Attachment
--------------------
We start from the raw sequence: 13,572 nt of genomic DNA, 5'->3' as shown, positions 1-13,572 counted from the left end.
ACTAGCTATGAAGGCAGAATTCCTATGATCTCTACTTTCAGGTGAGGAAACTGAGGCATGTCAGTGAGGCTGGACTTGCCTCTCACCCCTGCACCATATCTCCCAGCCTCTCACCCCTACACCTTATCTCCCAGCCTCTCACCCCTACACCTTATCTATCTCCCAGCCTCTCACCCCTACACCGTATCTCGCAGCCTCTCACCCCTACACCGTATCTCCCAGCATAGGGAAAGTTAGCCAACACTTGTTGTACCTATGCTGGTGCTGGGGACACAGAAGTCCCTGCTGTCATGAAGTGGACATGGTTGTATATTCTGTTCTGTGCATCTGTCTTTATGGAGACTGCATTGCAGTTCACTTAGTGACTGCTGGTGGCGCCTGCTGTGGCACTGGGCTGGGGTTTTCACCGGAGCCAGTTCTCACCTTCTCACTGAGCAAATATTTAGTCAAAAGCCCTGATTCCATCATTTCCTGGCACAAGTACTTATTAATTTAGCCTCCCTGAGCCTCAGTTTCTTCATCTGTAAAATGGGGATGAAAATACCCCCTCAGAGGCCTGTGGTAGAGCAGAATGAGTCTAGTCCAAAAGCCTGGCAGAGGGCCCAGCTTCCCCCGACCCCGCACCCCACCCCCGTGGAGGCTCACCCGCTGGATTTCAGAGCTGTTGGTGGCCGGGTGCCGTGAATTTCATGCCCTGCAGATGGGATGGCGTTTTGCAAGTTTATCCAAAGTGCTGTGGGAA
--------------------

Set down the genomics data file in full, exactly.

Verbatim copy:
We start from the raw sequence: 13,572 nt of genomic DNA, 5'->3' as shown, positions 1-13,572 counted from the left end.
ACTAGCTATGAAGGCAGAATTCCTATGATCTCTACTTTCAGGTGAGGAAACTGAGGCATGTCAGTGAGGCTGGACTTGCCTCTCACCCCTGCACCATATCTCCCAGCCTCTCACCCCTACACCTTATCTCCCAGCCTCTCACCCCTACACCTTATCTATCTCCCAGCCTCTCACCCCTACACCGTATCTCGCAGCCTCTCACCCCTACACCGTATCTCCCAGCATAGGGAAAGTTAGCCAACACTTGTTGTACCTATGCTGGTGCTGGGGACACAGAAGTCCCTGCTGTCATGAAGTGGACATGGTTGTATATTCTGTTCTGTGCATCTGTCTTTATGGAGACTGCATTGCAGTTCACTTAGTGACTGCTGGTGGCGCCTGCTGTGGCACTGGGCTGGGGTTTTCACCGGAGCCAGTTCTCACCTTCTCACTGAGCAAATATTTAGTCAAAAGCCCTGATTCCATCATTTCCTGGCACAAGTACTTATTAATTTAGCCTCCCTGAGCCTCAGTTTCTTCATCTGTAAAATGGGGATGAAAATACCCCCTCAGAGGCCTGTGGTAGAGCAGAATGAGTCTAGTCCAAAAGCCTGGCAGAGGGCCCAGCTTCCCCCGACCCCGCACCCCACCCCCGTGGAGGCTCACCCGCTGGATTTCAGAGCTGTTGGTGGCCGGGTGCCGTGAATTTCATGCCCTGCAGATGGGATGGCGTTTTGCAAGTTTATCCAAAGTGCTGTGGGAA